The SAP Enterprise Resource Planning system (ERP) is a German software package used extensively by the world’s largest organizations for treasury, cash management, accounting, management control, production control, human resources, material management planning, and many other facets of business’ operation. For those readers who do not know SAP stands for “Systems, Applications and Processes in data processing”. ECC stands for “Enterprise Central Component”. The predecessor of the Enterprise Central Component was R/3, and before that it was R/2. The origins of the SAP ERP system date back to 1972 when it was founded as a mainframe software system. In 1992 they developed their client server based ERP program and have dominated the marketplace since then. The hallmark of SAP is the tight integration of its core business suite. This core product is based on industry best practices.
When I use the term partner, implementation partner, consultant, consulting firm, advisor, integrator, or systems integrator all of these terms should be considered synonymous. All of these terms refer to a third party firm hired to assist an organization which has a license for SAP in making changes to it or using it. Lastly, when I use the term “the business”, I am referring to any organization (both private and public sector) that is implementing, modifying, or upgrading SAP. This term will never be used to denote the implementation partner that is advising and assisting “the business” with their implementation.
Furthermore the term “implementation” is used to denote any major SAP project (with an arbitrary budget of over $1 million). This encompasses re implementations, enhancement projects, module deployments, end-to-end deployment of an entire new business process, and upgrades. In all discussions, changes to the SAP ECC (SAP Enterprise Central Component), and in particular the Treasury and Risk Management module are central to the discussion.
The success of the world’s third largest software retailer, SAP AG, cannot be denied. As of 2012 there were 44,000 installations worldwide of its flagship software SAP Enterprise Central Component, in some of the biggest organizations: 3M, Kraft Foods, and Colgate Palmolive are but a few of the members of the Fortune 500 that run this brand of ERP. On the public sector side the Government of Canada, the US Army, and the State of California are a few examples of massive entities that run the SAP. Thumbing through the 1,887 success stories on SAP’s website you will encounter names such as Citrix, Proctor and Gamble, and the University of Kentucky. Time and time again the stories document gains in productivity, customer service, and a positive return on investment. SAP is the most common type of ERP system that you will find in the marketplace, as indicated in this graph:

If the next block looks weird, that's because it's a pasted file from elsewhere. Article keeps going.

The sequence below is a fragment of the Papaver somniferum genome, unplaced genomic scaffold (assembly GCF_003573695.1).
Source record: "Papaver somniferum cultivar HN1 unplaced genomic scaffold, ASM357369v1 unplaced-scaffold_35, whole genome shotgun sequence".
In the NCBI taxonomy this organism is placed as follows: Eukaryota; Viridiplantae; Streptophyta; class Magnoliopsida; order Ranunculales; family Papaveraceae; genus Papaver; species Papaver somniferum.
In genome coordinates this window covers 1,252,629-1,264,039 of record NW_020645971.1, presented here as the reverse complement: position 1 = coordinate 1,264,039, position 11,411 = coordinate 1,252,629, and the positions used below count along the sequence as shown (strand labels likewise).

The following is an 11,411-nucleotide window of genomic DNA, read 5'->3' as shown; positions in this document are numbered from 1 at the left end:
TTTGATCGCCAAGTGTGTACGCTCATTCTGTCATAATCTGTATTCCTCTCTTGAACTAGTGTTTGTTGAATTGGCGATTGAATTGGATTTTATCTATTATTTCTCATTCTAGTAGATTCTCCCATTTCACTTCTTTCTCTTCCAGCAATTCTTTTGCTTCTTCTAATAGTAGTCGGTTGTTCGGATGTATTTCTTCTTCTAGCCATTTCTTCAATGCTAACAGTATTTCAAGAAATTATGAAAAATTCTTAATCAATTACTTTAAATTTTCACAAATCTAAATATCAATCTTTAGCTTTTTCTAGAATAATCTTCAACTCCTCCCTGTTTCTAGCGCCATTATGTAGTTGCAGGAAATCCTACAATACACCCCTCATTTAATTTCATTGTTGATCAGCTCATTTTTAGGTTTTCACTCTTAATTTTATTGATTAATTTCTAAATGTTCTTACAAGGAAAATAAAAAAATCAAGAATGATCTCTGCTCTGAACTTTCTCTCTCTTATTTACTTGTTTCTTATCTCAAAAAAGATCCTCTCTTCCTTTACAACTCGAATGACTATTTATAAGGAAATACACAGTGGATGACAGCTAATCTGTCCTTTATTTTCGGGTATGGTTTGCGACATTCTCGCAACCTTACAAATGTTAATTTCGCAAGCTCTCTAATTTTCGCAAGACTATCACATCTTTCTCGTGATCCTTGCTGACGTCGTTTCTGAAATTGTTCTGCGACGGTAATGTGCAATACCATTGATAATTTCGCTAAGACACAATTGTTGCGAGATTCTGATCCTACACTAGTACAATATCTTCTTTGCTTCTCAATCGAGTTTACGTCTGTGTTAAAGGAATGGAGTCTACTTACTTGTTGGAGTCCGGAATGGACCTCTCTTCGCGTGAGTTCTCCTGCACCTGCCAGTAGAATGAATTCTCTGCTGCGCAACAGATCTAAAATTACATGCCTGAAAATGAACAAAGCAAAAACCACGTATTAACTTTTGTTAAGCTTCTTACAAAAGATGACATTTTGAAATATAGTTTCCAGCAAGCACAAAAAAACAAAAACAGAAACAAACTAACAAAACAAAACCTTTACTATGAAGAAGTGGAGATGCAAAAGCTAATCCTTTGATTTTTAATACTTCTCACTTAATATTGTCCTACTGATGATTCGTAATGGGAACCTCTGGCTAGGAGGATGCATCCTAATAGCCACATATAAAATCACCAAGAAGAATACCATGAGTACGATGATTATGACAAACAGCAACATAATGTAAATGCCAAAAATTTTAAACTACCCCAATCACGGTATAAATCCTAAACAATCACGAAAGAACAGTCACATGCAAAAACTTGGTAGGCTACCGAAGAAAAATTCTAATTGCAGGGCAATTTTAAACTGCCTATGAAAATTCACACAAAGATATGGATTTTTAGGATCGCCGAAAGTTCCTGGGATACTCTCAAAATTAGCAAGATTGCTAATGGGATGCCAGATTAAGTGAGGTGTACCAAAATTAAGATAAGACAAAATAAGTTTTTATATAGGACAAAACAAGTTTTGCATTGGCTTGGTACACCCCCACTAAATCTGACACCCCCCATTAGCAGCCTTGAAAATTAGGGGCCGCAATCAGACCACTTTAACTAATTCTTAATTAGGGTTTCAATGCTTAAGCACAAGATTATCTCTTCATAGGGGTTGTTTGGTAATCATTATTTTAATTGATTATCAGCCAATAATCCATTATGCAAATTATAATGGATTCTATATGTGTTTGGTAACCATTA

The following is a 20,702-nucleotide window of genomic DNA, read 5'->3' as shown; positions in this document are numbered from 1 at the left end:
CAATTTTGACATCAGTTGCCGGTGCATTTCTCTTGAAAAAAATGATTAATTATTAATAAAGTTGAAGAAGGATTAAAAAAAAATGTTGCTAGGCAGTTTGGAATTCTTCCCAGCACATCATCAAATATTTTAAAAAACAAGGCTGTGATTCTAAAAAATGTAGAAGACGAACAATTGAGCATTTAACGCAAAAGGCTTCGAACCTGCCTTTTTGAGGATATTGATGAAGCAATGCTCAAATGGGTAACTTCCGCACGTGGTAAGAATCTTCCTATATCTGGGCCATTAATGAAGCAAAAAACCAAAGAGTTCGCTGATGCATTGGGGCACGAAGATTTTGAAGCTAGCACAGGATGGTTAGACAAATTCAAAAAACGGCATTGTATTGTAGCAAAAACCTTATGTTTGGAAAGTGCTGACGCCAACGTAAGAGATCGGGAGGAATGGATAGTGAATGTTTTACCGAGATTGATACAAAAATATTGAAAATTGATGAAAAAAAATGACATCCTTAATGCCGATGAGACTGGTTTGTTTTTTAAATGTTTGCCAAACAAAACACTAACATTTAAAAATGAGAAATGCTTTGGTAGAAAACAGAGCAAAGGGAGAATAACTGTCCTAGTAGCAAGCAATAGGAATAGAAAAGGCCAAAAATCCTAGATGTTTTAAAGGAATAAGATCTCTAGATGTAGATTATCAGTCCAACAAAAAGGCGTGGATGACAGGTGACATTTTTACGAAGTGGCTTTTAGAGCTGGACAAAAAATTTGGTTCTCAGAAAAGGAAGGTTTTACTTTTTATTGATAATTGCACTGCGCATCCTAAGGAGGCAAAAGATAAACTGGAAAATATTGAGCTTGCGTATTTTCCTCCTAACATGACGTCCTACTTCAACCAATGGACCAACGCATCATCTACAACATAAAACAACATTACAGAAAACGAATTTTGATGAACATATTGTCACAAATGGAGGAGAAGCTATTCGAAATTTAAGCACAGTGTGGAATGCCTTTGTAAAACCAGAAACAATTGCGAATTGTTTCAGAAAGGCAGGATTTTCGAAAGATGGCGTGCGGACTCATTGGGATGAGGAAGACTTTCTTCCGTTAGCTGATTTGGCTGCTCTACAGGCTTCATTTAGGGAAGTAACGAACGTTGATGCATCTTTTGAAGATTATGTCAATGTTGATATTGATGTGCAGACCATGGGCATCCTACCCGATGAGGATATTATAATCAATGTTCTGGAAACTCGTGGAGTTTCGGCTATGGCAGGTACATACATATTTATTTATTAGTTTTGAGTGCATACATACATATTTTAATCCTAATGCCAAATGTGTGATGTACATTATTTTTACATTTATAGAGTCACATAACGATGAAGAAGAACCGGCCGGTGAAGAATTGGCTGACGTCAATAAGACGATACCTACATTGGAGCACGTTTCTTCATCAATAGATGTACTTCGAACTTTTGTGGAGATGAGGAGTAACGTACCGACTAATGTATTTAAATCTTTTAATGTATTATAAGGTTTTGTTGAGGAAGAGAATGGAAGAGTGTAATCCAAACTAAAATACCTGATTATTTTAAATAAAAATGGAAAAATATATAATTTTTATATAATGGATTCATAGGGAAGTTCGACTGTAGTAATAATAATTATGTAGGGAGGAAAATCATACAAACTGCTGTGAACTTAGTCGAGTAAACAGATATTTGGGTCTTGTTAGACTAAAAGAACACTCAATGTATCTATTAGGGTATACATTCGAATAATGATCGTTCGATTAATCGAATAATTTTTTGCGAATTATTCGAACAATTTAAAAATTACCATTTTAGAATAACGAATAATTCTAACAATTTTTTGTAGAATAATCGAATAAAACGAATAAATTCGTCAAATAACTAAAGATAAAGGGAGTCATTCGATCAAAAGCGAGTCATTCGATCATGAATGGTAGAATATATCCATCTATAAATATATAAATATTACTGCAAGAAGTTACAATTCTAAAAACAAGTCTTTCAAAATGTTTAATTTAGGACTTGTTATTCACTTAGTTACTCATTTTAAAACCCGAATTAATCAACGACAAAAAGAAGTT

In 2000 SAP had a market share of 11%; by 2012 it had climbed to 25%. it has a share in the ERP market that is equal to that of its three biggest competitors. There is no denying SAP’s success. Now in 2019 you can find the % by graph. The benefits of implementing it are well documented.
SAP Enterprise Central Component
The SAP Enterprise Central Component, often abbreviated to SAP ECC is the cornerstone of SAP`s software offerings. While SAP now offers many other products that can be bolted on to the Enterprise Central Component, this component is the core. It is also the software element that has helped it become the third largest software retailer in the world, and the undisputed champion of the enterprise resource planning (ERP) marketplace. The Enterprise Central Component is a collection of modules that are all contained on the initial compact disks that are loaded on to a client`s servers. Though they are referred to as separate and distinct modules the client in fact has them all loaded and they all exist in the SAP system whether they are active or not. The Treasury and Risk Management module is part of ECC.
Initially when the Enterprise Central Component software is loaded on to the customer`s server it does not work. None of the modules can in fact be used “out of the box”, despite SAP often being referred to as an “out of the box” solution. Any module desired for use has to first be activated and then configured. Only after it is activated (and configured) in the Implementation Guide can a user perform business functions. The beauty of the SAP Enterprise Central Component lies in its real-time integration.
The majority of modules pass information from one to another in real time without having to run any batch jobs (there are a few exceptions, for example the Contract Accounting module (FICA) and the Treasury and Risk Management module (TRM), require a batch job to be run to move summarized values to the General Ledger). The hallmark of SAP is its integration. You enter information once into the system, and that information is carried through to all other modules, usually in real-time. It is however, not heavily automated. As one SAP consultant once said “SAP is integrated, not automated. It requires staff to think about what is going on … not to watch the system do their job”. With the advent of automated programs like SAP Electronic Bank Statement that is changing.
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